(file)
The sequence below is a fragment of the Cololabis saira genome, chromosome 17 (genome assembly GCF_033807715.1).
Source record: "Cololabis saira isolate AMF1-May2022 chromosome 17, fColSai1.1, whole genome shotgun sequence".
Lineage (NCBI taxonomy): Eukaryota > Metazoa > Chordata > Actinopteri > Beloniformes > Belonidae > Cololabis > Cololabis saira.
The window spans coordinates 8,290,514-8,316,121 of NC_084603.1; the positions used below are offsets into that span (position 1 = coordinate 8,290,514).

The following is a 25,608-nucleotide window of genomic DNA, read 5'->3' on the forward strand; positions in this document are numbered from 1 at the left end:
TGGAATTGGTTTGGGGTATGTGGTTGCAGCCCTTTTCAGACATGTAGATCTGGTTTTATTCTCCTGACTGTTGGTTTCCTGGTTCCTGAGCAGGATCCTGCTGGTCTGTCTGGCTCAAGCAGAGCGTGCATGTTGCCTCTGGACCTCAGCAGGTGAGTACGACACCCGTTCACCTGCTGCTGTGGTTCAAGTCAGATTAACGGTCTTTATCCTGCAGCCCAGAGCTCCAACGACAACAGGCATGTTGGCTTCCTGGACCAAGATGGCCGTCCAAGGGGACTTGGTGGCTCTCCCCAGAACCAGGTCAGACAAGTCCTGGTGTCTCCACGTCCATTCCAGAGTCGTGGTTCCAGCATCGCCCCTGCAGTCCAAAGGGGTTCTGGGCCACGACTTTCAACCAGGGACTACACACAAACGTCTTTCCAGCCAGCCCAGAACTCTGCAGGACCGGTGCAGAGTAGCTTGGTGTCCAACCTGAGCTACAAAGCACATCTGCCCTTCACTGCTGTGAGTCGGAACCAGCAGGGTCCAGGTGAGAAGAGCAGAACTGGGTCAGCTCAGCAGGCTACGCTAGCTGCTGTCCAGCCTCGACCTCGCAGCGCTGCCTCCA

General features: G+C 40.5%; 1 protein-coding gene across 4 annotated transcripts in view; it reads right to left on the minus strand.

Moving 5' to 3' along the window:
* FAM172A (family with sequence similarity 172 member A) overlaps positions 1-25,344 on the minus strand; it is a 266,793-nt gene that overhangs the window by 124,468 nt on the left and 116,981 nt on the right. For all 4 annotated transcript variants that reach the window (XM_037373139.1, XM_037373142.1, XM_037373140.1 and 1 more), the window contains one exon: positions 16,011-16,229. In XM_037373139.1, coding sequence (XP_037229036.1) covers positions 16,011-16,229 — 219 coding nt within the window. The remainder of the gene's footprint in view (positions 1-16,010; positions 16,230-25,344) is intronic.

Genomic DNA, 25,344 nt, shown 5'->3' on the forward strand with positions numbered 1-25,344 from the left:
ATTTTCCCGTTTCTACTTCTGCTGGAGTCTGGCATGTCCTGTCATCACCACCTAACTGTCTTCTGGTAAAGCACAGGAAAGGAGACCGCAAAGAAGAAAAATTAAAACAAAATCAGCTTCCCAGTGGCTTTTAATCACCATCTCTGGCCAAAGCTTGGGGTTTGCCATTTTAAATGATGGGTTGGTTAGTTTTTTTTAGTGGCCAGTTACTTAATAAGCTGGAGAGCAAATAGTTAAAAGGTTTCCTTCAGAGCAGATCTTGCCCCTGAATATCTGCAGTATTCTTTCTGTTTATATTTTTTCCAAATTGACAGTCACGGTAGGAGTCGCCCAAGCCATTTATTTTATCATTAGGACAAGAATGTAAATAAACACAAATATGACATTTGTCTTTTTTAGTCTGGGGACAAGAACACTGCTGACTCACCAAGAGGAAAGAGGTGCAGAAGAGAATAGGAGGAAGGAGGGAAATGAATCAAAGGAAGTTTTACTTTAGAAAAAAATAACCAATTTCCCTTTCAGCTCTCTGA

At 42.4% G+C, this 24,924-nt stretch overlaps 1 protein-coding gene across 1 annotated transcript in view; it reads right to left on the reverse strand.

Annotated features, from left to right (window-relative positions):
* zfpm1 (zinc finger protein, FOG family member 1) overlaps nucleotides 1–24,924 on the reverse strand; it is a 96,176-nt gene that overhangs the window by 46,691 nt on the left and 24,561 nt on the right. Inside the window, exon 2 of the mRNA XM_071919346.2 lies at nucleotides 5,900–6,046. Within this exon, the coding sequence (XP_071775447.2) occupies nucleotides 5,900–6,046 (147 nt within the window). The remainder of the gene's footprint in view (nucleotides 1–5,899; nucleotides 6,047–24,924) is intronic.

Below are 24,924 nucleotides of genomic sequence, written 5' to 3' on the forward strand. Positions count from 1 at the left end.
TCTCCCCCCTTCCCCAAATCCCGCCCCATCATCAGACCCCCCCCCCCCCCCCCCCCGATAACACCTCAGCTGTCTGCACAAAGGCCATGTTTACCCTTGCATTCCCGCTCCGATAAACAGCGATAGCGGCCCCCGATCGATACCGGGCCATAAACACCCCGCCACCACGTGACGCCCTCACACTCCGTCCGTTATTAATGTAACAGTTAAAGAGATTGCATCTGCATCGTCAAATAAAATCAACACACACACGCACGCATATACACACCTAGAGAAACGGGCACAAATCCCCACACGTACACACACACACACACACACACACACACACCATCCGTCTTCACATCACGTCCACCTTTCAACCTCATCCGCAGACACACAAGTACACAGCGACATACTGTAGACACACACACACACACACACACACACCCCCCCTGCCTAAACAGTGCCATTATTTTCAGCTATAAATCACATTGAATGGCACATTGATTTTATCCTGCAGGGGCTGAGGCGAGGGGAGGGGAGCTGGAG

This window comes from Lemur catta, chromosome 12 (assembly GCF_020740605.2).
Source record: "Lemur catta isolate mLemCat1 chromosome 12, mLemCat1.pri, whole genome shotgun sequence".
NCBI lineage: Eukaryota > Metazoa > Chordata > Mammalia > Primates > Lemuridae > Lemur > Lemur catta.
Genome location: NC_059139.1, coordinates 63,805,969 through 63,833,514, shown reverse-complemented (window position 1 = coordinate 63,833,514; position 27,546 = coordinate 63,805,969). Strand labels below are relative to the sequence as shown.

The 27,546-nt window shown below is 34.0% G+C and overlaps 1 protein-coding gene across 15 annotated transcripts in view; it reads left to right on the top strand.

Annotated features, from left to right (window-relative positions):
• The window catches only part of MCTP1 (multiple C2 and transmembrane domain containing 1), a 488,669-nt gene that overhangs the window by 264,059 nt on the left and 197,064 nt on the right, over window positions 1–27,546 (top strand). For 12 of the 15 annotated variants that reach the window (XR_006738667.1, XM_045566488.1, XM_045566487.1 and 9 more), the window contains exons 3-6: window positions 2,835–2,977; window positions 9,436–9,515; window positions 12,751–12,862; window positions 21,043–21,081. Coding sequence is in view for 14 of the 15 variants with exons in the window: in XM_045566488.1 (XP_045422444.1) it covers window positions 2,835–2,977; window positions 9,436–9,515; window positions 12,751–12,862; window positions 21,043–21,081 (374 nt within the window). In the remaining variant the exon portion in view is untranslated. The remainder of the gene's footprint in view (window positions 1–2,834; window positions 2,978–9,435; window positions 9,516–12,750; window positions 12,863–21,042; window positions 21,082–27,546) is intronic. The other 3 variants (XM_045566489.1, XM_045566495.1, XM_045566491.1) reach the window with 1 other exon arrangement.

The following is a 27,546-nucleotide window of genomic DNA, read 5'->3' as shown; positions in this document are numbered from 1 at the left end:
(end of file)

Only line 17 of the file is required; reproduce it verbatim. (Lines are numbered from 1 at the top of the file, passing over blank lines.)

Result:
This window comes from Lemur catta, chromosome 12 (assembly GCF_020740605.2).